1) Soften the impact of bottlenecks and outages: “… large firms already look intensively at business interruption risks across supply chains, managed service providers, utilities and customers with a view to softening the impact of bottlenecks and outages; smaller firms could do the same with a lighter touch.”
2) Broad-scoped codes of conduct by industry: “… nationally important companies worked with each other where permitted during the pandemic; more broadly scoped codes of conduct could set out best-practice behaviours per industry for future crises.”
3) Health and benefits offerings: “… the pandemic spurred companies to look harder at the resilience of their workforces and the communities in which they are located; large employers could build a resilience dimension into health and benefits offerings.”
4) Large-scale public policy: “Some firms have been seeking to take a more active role in addressing large-scale public policy challenges that affect their business but cannot be resolved by government alone; more of that effort could be directly positioned in support of public goods.”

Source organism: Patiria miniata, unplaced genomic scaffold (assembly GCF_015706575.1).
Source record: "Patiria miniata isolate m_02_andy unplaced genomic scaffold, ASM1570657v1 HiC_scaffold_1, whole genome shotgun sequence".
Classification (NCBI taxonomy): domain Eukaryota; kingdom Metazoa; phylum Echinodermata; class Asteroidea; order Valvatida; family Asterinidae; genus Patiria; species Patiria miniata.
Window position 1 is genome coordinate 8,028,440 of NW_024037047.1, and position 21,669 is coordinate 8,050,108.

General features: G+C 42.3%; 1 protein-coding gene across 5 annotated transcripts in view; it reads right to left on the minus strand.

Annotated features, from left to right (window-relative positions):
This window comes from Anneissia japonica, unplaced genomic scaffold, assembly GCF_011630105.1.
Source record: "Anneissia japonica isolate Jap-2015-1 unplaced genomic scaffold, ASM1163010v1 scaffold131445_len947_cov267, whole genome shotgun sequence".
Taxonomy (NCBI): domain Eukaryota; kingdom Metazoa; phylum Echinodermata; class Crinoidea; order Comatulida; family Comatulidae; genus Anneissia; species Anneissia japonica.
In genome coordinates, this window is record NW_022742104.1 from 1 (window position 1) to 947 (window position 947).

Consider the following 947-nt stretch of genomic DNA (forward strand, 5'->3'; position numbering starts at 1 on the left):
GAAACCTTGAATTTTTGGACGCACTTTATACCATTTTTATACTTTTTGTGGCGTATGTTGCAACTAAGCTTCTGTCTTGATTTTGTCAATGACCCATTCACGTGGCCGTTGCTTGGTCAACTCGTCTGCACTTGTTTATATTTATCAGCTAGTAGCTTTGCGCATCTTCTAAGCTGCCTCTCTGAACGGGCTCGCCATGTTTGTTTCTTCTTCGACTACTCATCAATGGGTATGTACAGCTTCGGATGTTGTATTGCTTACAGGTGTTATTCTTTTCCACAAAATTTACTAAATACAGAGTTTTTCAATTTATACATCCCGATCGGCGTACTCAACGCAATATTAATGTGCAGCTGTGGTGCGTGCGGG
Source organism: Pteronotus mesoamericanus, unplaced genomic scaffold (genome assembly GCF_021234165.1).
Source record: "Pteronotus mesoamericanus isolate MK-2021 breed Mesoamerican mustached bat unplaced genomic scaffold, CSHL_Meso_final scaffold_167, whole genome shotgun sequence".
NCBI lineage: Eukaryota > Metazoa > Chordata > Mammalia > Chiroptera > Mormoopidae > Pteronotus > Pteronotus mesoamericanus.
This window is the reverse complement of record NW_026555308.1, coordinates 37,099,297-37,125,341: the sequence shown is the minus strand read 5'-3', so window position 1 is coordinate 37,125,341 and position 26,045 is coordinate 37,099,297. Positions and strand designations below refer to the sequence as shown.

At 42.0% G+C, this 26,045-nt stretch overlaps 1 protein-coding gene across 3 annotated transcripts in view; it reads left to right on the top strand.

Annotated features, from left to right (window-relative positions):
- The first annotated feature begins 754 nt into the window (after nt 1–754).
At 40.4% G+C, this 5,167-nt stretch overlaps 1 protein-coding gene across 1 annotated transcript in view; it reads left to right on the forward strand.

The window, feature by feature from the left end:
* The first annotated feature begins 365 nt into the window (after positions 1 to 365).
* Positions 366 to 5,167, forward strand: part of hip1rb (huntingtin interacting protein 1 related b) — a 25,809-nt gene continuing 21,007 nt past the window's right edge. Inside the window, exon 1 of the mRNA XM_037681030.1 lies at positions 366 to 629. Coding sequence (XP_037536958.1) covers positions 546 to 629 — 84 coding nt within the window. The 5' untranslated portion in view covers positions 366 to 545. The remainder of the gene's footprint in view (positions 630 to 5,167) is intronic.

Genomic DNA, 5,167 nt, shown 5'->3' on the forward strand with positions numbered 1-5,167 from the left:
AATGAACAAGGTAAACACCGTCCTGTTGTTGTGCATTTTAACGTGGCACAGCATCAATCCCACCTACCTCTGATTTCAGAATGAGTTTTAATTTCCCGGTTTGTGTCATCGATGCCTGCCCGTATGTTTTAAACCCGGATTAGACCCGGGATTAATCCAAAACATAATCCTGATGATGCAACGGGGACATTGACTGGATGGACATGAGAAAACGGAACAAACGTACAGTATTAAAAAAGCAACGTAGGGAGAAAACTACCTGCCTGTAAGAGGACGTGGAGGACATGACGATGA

Although governments ultimately decide how to allocate public funds toward national level risks, WEF’s 2022 report urges businesses to drive innovations that can reduce blindspots and “counter stovepiping tendencies within government.”
Pointing to findings also documented by “The Zurich Flood Resilience Alliance,” executives are encouraged at the conclusion of the global risks report to participate in “dynamic cross-sectoral interactions around priorities, policies and operating practices” to help uncover “efficient and efficacious solutions” that can generate traction for fresh initiatives. &